"Erm", said Millie, "The berries. Yes. Well. Shouldn't like to look up their pedigree just now. Perhaps tomorrow."

"What Ah'd like to know is how yew do it?" said Agnes.

At that moment there came a sort of "whoomp" sound from outside the garden side door. It sounded a lot like someone arriving from another time or place via a wormhole.

"Ah", said Mac, "Lacey. And right on time. Heat 'em up, Millie!"

A hand fumbled at the back door which eventually opened, albeit slowly. The woman who stepped gingerly through the opening looked nothing like the one who had walked out of it just three days ago, bound for otherwhen. "On business", as she had put it.

Lacey Delacroix walked slowly, tentatively,  as if she had to concentrate on each detail of every movement. She gripped the barrel of the big .338 magnum rifle, resting the butt on the floor the better to use it as a cane.

Chairs shoved back as the others sprang to their feet, exclamations bursting from their lips. Lacey made a dismissive gesture, however, and such was the woman's force of character that would be helpers held their place. Lacey limped towards Mac's worn out overstuffed chair.

Her camo was tattered, filthy. The bandoleers that had bristled with rifle cartridges three days ago held perhaps 4 or 5 rounds. The Colt Python which had filled the scuffed holster was missing, as were the grenades that had hung from her vest. The fighting knife that had filled the boot sheath was where it belonged, apparently glued in place by dried gore.

Gone too was the sleeping bag unless the the crude blood caked bandages that circled Lacey's head, upper arm and thigh had been cut as seemed likely from it's carry bag. All the damage seemed to be on Delacroix's right side.

Not to put too fine a point on it, Lacey was a mess. Covered in smoke and grime and greasy with her own sweat; she reeked of blood and powder smoke, of cordite and exertion. She was every wounded warrior who had ever limped home from a battlefield. Alive, but only just.

Mac took the rifle as Farm Girl eased her into the chair.

Delacroix exhaled deeply, closed her eyes for a second, opened them and managed a crooked grin.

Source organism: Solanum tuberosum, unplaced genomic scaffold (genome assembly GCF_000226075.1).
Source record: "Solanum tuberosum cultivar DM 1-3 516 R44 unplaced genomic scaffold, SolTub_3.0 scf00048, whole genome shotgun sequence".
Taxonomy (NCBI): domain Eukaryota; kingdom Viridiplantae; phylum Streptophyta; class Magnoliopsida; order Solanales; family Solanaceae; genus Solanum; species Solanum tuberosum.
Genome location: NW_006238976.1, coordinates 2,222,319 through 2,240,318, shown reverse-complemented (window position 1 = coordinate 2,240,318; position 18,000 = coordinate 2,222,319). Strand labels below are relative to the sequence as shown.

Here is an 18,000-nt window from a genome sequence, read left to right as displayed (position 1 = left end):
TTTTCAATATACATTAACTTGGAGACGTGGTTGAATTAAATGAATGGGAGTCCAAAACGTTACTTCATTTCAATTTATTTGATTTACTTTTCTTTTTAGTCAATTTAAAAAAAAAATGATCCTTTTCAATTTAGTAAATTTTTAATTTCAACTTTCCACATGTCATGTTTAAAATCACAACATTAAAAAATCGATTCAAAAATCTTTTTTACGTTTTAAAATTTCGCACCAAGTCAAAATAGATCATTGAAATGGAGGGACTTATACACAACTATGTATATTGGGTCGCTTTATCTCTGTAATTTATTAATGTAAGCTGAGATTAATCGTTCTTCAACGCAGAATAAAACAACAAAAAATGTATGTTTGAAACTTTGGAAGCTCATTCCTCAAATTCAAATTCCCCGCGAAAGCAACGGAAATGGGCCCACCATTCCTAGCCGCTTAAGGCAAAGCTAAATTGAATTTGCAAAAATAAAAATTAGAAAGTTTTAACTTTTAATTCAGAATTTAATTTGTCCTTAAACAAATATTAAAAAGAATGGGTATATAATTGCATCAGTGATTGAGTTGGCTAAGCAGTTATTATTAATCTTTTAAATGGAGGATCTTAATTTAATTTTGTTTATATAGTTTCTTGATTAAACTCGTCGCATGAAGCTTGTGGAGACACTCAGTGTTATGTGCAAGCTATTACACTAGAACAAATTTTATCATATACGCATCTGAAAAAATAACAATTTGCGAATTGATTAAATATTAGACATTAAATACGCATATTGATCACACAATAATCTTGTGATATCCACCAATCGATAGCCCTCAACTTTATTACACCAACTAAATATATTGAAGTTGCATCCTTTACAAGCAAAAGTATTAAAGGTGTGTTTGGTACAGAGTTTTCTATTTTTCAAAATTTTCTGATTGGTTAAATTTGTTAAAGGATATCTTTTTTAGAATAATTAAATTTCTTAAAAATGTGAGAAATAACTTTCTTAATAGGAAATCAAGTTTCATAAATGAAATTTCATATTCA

"You'll have to go uptime," said Uncle Mac quietly. "See Doc Lopetamaine. Now if not sooner. Farm Girl and I will take you."

"Not", said Lacey, "Without coffee. And orange juice. And a stack of those pancakes. I haven't eaten much since I left. And that was a lot longer than three days ago, where I was."

"I think that's a terrible idea," began Uncle Mac, "You're nearly as trashed as that time when..."

There was a tiny mouse like squeaking sound, and Vida G reeled and fainted. Jack caught her before she hit the floor.

"Put her in the haystack" said Farm Girl to Jack. "She'll come around soon enough."

Had anyone been paying attention to Millie they would have seen the air surrounding her begin to shimmer, like that hovering over pavement on a scorching July day. The shimmering grew more intense until the air actually rippled, then the effect simply stopped.

Millie Quackenbush was gone. Whoever stood where she had been but a second before was a complete stranger. And yet...

"Och, Lass," said the newcomer, "But you're sore hurt. I can ease you..."

There is a feeling most folks experience while standing under high tension transmission lines, a nearly subliminal sensation of barely restrained power which seems as though it might burst forth with unimaginable consequences at any moment. That feeling filled the shed now. One of the wolves whined, a high pitched sound for such a massive creature, the other whimpered faintly. Then all was silent.